- Physical Exercise – By now it has been well documented that regular exercise is good for health in every way, lowering the risks of all types of chronic disease. Movement helps reduce anxiety symptoms by reducing adrenal reactivity, increasing the output of endorphins and endogenous (naturally produced in the body) opioids, and even stimulating the growth of new brain cells. It is also suggested that exercise functions as a type of exposure therapy. When people become more used to the sensations of an increased heart rate, heavier breathing, and sweating due to cardiovascular activity, it increases their tolerance for these same symptoms when they appear as part of an episode of anxiety. If you are able to go for a walk or run while following social distancing guidelines, it is especially helpful to get some sun exposure, as well. Put on some music or a favorite workout video; rhythmic movement that engages the large muscle groups provides great benefits.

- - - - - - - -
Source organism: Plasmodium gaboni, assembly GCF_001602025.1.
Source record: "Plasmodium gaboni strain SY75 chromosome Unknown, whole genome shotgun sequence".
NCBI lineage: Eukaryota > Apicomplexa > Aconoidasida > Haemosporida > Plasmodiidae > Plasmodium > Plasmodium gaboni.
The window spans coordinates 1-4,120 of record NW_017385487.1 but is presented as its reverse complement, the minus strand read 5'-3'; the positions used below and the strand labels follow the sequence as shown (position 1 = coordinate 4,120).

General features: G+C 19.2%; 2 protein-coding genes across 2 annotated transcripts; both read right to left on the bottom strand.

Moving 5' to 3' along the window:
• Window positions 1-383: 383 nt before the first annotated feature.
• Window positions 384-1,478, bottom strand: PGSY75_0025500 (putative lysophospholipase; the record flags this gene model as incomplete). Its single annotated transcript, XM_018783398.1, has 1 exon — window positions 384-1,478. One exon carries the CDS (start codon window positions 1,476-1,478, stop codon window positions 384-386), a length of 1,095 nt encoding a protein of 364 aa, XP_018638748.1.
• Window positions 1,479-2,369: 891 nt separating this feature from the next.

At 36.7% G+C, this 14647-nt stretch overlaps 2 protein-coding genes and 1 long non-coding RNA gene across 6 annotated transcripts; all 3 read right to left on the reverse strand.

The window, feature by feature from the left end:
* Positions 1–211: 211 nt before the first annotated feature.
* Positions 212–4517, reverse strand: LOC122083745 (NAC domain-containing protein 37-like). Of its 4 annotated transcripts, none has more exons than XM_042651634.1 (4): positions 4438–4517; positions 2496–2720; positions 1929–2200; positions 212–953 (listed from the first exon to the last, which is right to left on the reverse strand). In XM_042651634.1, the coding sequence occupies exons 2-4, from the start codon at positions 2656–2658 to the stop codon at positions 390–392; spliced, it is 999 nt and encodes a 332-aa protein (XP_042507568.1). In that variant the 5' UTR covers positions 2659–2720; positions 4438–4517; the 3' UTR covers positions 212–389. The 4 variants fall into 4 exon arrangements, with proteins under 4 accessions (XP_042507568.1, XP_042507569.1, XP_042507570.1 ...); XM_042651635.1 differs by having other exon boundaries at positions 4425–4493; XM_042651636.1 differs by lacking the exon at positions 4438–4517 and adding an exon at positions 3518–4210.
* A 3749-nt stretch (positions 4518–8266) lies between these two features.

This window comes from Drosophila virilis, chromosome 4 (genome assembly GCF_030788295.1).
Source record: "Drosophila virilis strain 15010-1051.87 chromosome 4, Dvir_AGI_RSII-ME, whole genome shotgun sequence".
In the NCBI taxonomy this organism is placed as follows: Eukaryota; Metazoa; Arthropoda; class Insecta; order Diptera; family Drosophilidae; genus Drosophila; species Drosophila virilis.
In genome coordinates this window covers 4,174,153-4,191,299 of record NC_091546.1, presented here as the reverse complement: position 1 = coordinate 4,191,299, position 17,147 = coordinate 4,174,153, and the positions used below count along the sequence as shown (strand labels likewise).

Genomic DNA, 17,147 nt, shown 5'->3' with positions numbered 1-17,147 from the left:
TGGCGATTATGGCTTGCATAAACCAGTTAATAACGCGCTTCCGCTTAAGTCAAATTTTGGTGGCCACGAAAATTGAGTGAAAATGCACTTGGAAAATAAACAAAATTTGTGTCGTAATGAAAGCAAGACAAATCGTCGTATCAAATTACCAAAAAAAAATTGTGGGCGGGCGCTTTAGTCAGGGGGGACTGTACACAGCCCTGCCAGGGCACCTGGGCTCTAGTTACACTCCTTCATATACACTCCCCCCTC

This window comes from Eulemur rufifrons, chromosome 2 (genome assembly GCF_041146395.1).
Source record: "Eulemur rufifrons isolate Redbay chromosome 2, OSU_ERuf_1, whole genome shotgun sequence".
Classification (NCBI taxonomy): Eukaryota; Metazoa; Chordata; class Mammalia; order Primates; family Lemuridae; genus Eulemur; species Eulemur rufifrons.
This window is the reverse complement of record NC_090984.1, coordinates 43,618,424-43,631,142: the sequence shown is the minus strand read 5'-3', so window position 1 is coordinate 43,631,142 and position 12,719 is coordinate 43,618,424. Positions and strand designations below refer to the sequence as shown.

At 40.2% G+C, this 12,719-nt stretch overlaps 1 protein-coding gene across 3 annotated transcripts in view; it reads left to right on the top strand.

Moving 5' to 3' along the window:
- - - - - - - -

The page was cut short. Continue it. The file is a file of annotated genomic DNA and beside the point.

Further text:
- Tai Chi and Chi Gong –These ancient traditional forms are “moving meditations” that work upon the endocrine circulatory, and nervous systems to balance energies and strengthen Qi.
- Good Eating Habits – Caffeine, sugar, processed and spicy foods can trigger anxiety. Complex carbohydrates like brown rice, barley, quinoa and oats are relaxing, as are nuts and chickpeas, which contain tryptophan. Now is a good time to become more intimately involved with preparing dishes at home, and this process can also be soothing: a mindfulness exercise that results in a healthy meal! Your TCM provider will provide more detailed instructions for a nutrition program for your specific situation.